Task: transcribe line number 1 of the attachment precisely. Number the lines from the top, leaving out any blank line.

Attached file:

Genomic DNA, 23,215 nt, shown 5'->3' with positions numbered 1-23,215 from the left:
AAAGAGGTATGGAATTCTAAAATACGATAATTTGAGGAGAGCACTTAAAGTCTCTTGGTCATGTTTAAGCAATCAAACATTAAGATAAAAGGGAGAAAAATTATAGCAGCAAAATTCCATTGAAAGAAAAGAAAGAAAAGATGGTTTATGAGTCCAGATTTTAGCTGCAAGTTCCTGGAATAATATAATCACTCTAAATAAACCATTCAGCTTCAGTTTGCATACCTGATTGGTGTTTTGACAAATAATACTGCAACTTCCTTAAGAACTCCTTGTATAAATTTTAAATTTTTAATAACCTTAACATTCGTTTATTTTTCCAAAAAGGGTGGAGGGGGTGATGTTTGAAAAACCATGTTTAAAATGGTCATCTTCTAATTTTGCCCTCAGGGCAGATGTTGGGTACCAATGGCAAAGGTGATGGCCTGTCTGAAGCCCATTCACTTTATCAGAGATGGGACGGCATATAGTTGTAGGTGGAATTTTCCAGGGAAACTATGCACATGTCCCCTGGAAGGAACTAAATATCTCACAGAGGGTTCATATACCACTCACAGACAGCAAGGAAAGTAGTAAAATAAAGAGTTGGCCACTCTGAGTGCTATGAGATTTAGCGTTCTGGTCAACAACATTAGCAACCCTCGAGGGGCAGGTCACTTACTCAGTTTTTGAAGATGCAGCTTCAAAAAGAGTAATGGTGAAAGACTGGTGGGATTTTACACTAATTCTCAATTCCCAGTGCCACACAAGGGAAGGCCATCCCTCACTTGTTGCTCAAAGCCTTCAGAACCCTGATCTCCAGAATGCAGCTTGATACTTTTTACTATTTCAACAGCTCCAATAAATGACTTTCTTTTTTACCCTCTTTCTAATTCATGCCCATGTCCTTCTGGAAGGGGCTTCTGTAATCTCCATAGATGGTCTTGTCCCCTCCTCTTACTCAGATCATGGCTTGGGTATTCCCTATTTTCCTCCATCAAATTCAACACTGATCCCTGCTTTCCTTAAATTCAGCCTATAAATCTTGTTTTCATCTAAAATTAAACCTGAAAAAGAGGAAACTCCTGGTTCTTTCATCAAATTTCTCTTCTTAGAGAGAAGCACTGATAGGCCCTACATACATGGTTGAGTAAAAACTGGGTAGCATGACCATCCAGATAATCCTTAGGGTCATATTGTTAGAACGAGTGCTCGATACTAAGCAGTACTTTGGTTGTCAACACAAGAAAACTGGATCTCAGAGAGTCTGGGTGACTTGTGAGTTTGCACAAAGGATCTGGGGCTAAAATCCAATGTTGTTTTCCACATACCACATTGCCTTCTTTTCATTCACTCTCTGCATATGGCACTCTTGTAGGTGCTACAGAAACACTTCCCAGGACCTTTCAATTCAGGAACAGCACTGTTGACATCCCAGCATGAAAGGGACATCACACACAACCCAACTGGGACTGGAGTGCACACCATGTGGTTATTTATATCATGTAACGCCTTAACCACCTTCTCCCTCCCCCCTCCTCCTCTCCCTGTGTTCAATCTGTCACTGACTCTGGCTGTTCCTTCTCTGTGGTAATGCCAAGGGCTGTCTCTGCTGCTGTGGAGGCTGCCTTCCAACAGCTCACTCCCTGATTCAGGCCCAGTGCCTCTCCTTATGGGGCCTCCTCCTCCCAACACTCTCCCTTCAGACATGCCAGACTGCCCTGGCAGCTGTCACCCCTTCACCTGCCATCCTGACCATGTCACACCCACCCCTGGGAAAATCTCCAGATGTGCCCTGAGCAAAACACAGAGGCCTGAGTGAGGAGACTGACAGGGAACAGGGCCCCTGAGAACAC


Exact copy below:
Genomic DNA, 23,215 nt, shown 5'->3' with positions numbered 1-23,215 from the left: